I want to appeal to the Minister to have another look at the position at Darlington and to say to the railways management that Darlington should be given an opportunity of another reprieve until the new legislation has had time to bite. They have a highly-skilled labour force at Darlington, they have the capacity, and they have the machines. I am certain that, if they were given an opportunity to continue in being until the new Act is on the Statute Book and given an opportunity to tender for heavy engineering work, the Darlington railway workshops would have an immense future. The present labour force of 1,100 or 1,200 men could be built up again to 3,000 or 4,000, because there would be some possibility of obtaining contracts.

I am not suggesting for a moment that it is going to be easy. It means new tech- niques, new salesmanship, and a new approach to many questions but, given the opportunity, I am certain that the publicly-owned industry can show that it can tender for and win orders, in competition with private enterprise.

There is a great deal of feeling on this side of the House at the way in which the matter has been handled. My right hon. Friend knows that quite well, because he has had a letter signed by 30 hon. Members on this side of the House respectfully urging him, in the public interest, to ask the Railways Board to review immediate and long-term closures, particularly at Darlington where closure is due in April, 1966. They have asked him to exercise his powers under the 1962 Act by issuing directives to that end.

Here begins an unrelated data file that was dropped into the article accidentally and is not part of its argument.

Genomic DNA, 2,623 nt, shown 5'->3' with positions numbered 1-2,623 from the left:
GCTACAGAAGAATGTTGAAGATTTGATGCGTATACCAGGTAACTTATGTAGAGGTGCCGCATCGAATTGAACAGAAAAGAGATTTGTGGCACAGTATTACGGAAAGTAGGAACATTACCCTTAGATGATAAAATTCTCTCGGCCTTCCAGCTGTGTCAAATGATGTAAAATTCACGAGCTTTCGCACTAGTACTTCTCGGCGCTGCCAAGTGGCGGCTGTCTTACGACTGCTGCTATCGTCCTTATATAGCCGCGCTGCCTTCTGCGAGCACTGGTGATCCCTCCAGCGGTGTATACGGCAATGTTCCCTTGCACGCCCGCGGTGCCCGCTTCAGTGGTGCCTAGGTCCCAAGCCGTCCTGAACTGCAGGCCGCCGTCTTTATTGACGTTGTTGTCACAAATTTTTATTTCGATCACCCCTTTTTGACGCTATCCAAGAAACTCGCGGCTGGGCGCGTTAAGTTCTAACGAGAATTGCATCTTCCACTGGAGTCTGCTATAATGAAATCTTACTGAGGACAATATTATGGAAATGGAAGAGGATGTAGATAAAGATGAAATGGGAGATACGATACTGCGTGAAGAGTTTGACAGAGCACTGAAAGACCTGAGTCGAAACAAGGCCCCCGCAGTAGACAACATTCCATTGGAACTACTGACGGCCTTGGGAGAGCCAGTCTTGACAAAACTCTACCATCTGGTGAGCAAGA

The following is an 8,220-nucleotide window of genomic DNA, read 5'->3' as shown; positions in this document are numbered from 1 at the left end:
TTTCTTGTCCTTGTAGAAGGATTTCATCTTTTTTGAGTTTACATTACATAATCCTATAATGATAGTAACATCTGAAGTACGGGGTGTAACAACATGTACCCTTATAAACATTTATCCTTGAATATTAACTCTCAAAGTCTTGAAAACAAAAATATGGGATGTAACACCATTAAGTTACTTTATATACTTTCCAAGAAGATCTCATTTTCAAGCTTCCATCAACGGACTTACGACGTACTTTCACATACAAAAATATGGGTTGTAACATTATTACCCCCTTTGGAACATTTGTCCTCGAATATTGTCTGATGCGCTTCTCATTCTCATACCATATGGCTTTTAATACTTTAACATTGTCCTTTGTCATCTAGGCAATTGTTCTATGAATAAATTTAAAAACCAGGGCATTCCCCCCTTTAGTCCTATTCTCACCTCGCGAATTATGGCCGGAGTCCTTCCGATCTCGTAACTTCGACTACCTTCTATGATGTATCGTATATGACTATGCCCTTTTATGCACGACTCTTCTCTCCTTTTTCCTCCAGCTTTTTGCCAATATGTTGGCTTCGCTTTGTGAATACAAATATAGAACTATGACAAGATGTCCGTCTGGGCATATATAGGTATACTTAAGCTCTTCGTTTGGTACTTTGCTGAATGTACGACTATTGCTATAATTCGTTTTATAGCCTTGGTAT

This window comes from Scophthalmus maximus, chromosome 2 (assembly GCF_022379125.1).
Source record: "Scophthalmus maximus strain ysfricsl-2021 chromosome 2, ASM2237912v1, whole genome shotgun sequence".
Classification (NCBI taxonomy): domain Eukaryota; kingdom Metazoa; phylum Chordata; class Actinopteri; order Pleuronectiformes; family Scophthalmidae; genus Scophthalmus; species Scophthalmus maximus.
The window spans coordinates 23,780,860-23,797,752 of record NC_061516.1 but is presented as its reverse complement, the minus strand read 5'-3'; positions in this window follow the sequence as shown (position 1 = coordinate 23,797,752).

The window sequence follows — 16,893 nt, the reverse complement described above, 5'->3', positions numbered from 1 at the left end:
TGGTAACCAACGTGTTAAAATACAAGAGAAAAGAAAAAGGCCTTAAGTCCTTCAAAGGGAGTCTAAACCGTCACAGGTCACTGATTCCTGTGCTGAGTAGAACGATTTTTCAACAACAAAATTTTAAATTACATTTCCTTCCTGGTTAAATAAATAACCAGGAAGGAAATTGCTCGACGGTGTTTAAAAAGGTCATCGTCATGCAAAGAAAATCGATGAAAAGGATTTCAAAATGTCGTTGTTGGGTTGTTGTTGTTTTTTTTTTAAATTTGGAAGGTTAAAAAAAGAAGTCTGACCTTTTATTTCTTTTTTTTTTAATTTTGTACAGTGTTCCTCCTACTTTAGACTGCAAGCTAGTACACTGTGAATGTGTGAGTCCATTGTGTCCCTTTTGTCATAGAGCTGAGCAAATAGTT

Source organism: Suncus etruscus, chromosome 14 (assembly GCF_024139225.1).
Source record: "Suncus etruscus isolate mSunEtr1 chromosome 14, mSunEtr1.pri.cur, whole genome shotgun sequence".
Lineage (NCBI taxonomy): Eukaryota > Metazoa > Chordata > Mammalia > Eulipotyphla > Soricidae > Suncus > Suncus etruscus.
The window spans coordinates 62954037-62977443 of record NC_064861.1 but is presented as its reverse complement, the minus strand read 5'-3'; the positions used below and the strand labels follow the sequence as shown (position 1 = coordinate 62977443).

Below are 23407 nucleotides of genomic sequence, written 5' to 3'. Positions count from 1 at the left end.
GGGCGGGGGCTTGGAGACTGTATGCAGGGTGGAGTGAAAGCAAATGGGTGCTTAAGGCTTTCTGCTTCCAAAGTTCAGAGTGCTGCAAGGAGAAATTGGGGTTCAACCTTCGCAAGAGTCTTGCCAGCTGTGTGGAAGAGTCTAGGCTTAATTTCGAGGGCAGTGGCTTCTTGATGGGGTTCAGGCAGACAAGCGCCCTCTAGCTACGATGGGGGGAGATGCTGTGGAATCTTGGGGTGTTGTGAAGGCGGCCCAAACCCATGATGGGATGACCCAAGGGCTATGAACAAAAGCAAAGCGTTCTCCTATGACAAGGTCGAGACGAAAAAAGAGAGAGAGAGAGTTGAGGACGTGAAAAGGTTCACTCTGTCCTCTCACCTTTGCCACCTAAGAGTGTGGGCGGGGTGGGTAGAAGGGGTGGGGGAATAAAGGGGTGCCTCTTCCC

The two reasons that I put forward tonight for a review of the problem are, first of all, that the capacity exists for Darlington to continue to undertake railway work; and, secondly, that it should be given an opportunity to tender for outside contracts. Accordingly, as the legislation is not yet on the Statute Book, there should be a further reprieve to allow the new legislation to bite and to enable orders to be directed to Darlington.